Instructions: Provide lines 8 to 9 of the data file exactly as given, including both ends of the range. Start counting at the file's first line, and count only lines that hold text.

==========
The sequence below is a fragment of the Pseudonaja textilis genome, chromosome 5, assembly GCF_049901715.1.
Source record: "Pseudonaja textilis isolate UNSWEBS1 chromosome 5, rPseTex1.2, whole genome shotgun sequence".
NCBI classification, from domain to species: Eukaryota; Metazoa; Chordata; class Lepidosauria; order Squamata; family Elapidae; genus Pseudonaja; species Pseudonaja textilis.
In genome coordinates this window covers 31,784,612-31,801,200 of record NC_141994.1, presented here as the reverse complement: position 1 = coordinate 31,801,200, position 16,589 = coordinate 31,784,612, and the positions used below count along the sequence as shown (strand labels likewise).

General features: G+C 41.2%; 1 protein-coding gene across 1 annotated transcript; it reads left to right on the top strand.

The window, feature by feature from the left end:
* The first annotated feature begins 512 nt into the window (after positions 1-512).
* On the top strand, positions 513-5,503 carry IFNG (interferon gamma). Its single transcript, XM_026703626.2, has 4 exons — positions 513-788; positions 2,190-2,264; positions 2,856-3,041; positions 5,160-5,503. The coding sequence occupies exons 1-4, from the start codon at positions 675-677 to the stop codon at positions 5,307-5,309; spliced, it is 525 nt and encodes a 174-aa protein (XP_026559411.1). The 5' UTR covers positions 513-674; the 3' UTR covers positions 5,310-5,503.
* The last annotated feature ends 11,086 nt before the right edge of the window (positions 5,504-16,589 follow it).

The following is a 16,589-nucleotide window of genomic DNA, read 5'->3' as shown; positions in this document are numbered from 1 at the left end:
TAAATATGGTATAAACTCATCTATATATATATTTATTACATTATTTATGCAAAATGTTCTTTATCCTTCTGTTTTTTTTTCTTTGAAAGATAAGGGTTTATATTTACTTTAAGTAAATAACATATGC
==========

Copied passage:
* On the top strand, positions 513-5,503 carry IFNG (interferon gamma). Its single transcript, XM_026703626.2, has 4 exons — positions 513-788; positions 2,190-2,264; positions 2,856-3,041; positions 5,160-5,503. The coding sequence occupies exons 1-4, from the start codon at positions 675-677 to the stop codon at positions 5,307-5,309; spliced, it is 525 nt and encodes a 174-aa protein (XP_026559411.1). The 5' UTR covers positions 513-674; the 3' UTR covers positions 5,310-5,503.
* The last annotated feature ends 11,086 nt before the right edge of the window (positions 5,504-16,589 follow it).